The Town of Mamaroneck, which owns the Waverly Avenue Bridge, launched a $4.54 million project to replace it. Now, he project has been abruptly stopped.
The Town says its contractor attempted to install necessary barricades at the bridge, but claims the Village of Mamaroneck removed the barricades, demanding that the Town pay nearly $750,000 to the Village for police overtime for traffic control.
Village Mayor Tom Murphy says traffic control at the bridge is the Town’s responsibility, as the repairs are a Town contract.
“The Town started construction, closed the bridge and provided NO traffic control measures,” says Murphy. “This created a very dangerous traffic problem in our Village. Traffic was backed up onto I-95 causing an extremely dangerous situation that threatened serious accidents on the highway, caused ridiculous gridlock all throughout our Village and into the Town of Mamaroneck.”
But the Town sent a press release, which stated, “We are attempting to resolve the situation, however, the Mamaroneck Village Manager has refused to attend meetings between the Town and Village. There is no one from the Village with authority to make the final decision who is attending the meetings.”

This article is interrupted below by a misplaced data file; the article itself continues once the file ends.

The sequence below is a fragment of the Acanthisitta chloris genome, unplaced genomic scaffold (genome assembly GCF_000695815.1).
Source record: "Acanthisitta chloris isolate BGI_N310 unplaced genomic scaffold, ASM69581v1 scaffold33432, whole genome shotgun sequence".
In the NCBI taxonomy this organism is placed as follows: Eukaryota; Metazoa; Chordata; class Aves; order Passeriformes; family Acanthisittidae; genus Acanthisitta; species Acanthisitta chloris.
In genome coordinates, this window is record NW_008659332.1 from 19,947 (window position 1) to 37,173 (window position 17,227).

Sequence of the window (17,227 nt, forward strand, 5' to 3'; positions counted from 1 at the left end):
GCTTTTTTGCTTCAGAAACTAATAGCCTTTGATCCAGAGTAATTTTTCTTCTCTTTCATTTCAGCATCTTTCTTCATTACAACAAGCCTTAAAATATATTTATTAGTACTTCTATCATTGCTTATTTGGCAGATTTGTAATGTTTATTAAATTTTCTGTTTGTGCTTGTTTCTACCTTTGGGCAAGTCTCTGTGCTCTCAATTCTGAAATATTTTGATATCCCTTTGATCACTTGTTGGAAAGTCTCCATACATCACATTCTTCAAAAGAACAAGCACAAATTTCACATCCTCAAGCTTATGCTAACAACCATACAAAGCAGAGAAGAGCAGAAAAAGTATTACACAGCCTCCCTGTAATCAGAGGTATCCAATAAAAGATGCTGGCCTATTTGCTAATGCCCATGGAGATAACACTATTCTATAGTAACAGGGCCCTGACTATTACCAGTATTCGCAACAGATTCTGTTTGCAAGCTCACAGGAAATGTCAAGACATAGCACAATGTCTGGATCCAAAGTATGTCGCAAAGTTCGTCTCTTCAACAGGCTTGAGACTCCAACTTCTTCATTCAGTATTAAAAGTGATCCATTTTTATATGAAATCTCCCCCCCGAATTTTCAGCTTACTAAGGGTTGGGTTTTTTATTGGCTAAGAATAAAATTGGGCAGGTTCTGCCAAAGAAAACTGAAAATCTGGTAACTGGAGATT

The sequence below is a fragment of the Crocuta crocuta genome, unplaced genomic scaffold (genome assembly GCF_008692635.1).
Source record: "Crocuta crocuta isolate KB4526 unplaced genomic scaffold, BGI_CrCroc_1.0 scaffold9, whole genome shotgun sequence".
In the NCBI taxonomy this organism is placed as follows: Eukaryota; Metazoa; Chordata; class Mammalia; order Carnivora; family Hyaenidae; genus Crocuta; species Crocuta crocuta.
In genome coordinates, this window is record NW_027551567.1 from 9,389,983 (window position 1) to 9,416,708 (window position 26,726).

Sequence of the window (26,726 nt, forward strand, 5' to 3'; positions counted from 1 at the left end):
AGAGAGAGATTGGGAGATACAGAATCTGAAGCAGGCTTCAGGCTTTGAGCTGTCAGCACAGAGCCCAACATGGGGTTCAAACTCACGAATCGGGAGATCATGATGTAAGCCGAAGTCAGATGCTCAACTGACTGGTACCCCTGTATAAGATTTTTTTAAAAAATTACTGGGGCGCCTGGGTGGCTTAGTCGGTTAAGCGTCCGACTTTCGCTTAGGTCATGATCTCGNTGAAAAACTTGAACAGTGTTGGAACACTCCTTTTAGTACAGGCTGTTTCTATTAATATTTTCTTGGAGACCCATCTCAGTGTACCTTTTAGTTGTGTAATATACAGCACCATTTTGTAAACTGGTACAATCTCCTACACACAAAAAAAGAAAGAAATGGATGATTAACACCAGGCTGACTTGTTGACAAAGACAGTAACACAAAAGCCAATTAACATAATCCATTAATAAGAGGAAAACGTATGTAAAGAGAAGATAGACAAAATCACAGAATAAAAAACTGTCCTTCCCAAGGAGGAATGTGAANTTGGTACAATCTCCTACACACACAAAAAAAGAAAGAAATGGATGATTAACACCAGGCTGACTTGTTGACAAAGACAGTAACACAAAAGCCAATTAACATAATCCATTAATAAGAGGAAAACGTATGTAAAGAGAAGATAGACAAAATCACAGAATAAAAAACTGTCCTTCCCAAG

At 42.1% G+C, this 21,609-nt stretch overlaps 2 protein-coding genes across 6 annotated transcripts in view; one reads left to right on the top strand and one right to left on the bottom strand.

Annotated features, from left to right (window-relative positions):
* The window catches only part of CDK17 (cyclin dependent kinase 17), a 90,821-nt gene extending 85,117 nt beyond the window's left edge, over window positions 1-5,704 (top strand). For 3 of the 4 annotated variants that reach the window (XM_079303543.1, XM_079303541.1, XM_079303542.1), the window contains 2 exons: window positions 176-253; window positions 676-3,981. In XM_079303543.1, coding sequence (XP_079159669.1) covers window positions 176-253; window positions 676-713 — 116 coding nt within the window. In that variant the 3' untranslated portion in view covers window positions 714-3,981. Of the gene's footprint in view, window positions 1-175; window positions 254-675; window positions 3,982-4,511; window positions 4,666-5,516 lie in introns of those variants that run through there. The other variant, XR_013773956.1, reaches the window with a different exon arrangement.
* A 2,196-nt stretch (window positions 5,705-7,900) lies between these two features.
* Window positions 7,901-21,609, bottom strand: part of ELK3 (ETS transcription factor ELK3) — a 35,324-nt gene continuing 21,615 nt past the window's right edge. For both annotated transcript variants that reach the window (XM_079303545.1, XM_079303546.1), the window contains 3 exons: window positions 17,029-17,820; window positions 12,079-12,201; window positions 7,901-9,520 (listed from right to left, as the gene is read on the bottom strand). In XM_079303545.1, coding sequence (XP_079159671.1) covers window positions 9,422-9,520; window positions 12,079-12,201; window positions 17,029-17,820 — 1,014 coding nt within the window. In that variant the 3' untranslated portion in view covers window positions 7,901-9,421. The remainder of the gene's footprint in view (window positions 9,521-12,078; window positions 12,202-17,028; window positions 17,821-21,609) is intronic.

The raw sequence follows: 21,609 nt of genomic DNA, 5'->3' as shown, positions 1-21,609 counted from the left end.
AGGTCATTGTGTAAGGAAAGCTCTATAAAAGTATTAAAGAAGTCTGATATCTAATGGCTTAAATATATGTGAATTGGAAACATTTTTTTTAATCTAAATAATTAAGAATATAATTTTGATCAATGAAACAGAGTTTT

Village Manager Jerry Barberio disputed that, saying that each of the five city and legal representatives at the meetings have Village authority.
Robert Spolzino, the lawyer for the Village, says representatives of the two municipalities met, and the Village argued that traffic control measures, such as signal timing changes, “would adversely impact other intersections in the Village or public safety…. Our team did not flinch from the position that we do not see any solution other than officers.”
The bridge project will address flooding issues, as part of recommendations from the 2017 U.S. Army Corps of Engineers Flood Risk Management Final Report. The report calls for replacing the bridge with a longer span and deeper foundations, which will allow the Army Corps of Engineers’ plans to widen the channel.
The Town of Mamaroneck received grants for the project.
The latest project updates are available here.